Website Model Language
By adopting model language for GTFS data hosting, explicit GTFS data usage terms, and designated technical contacts, transit providers will accelerate improvements in the quality and coverage of trip planning.
General Transit Feed Specification (GTFS) data hosting
Issue: Without a stable URL, schedule updates may not be reflected to your customers in a timely fashion—or at all.
As explained in the “Compliance” Feature of the California Transit Data Guidelines, “Data consumers and their applications rely on the ability to find updated information in a single, regular location.”
Therefore, one of the Guidelines states that “GTFS Schedule data is published at a stable URL (permalink) from which it can be ‘fetched’ automatically by trip-planning applications such as Google Maps, Apple Maps, and Transit App.” This same Guideline is repeated for GTFS Realtime data as well.
Stable URLs for providers’ GTFS and GTFS Realtime feeds are critical for enabling user-facing applications that provide transit information to the general public. Changing the URL with each GTFS update may cause information to disappear from user-facing applications due to a broken link. Uploading GTFS data directly to the Google Transit Partner portal does not make the raw data available to other trip-planning applications or the general public, so it is insufficient to satisfy this guideline. Providing a stable URL for the most recent data does not prevent a provider from making historical GTFS data available through different addresses. This Guideline can be resolved with the following:
- A stable URL for static and real-time GTFS feeds, such as:
- A page on the provider’s website that lists all available GTFS feeds, such as:
Explicit GTFS data usage terms
Issue: Without explicit and appropriate usage terms, trip-planning applications may not legally be able to use your data in their trip planners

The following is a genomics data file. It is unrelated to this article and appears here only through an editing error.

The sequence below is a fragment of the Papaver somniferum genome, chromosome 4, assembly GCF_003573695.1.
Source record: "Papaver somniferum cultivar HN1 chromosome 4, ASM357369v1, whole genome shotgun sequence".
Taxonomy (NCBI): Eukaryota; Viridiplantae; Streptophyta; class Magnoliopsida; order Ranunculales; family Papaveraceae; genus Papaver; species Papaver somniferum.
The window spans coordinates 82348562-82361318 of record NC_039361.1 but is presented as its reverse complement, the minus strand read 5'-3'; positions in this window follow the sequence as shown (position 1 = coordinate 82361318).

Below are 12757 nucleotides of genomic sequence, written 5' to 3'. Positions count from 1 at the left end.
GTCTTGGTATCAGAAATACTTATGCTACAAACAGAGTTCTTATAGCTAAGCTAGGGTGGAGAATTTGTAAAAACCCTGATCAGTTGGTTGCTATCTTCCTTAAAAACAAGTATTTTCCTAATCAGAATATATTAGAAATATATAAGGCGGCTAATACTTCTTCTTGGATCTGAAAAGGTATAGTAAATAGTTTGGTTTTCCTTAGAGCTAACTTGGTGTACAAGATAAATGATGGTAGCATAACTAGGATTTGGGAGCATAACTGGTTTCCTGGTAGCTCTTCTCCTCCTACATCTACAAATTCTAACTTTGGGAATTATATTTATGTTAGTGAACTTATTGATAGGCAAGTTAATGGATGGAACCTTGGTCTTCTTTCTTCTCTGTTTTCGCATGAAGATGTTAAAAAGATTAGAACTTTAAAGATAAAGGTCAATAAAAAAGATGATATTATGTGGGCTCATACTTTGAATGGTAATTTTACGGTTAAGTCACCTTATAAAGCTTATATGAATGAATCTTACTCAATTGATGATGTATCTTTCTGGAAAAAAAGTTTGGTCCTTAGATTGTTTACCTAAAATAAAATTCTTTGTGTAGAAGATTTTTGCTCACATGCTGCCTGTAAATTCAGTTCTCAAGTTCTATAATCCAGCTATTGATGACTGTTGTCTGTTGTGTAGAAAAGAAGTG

As explained in the “Compliance” Feature of the California Transit Data Guidelines, “GTFS data should be retrievable without unreasonable legal requirements.” Therefore, the Guidelines state that “GTFS data should be explicitly offered under the latest version of either the Open Data Commons Attributions (ODC-BY) or Creative Commons Attributions license (currently CC-BY 3.0), which are both consistent with the license required by the National Transit Map. These licenses should be adopted as-is, without additional requirements that would add undue complexity.”
Other open-source “attribution” licenses are usually fine to use; however, “share-alike” type licenses limit the use of the data by some user applications and should not be used.
- In its MobilityDatabase listing
- Download the MobilityDatabase catalogs to see examples of feeds that also include a link to their license
- On its transit.land page
- See the transit.land AC Transit feed website for an example of a feed that has its license information posted on transit.land
- On the transit provider’s website
- See the Victor Valley Transit Developer Resources website for an example of a transit provider’s website that includes its license alongside the GTFS feed(s)
Explicit designated technical contact
Issue: Without an explicitly listed and responsive designated technical contact, errors may force trip planners to remove a transit provider from their trip planner or may not be resolved in a way that is consistent with the transit provider’s intentions.
As explained in the “Data Availability” Feature of the California Transit Data Guidelines, “A transit provider’s website should include a way for any data consumer to report errors they observe or ask questions so that all riders can benefit from these reports” and “A GTFS Schedule feed should ensure that app developers can report inconsistencies or errors they observe, so that all riders can benefit from these reports.” Therefore, the Guidelines state that transit providers should include a technical contact on both their website and in the feed_info.txt file within the static GTFS feed itself.
The purpose of this Guideline is to ensure that app developers can report inconsistencies or errors they observe, so that all riders can benefit from these reports. This contact information should reassure writers that their feedback will be received and understood. This can be achieved with one of the following.
A technical-sounding email address, such as “gtfs@“ or "developers@“
A specific individual, assuming this contact is kept up-to-date.
A link to the main customer service workflow (be it a form, email, or phone number) with the reassurance that the people monitoring this channel are prepared to handle technical inquiries.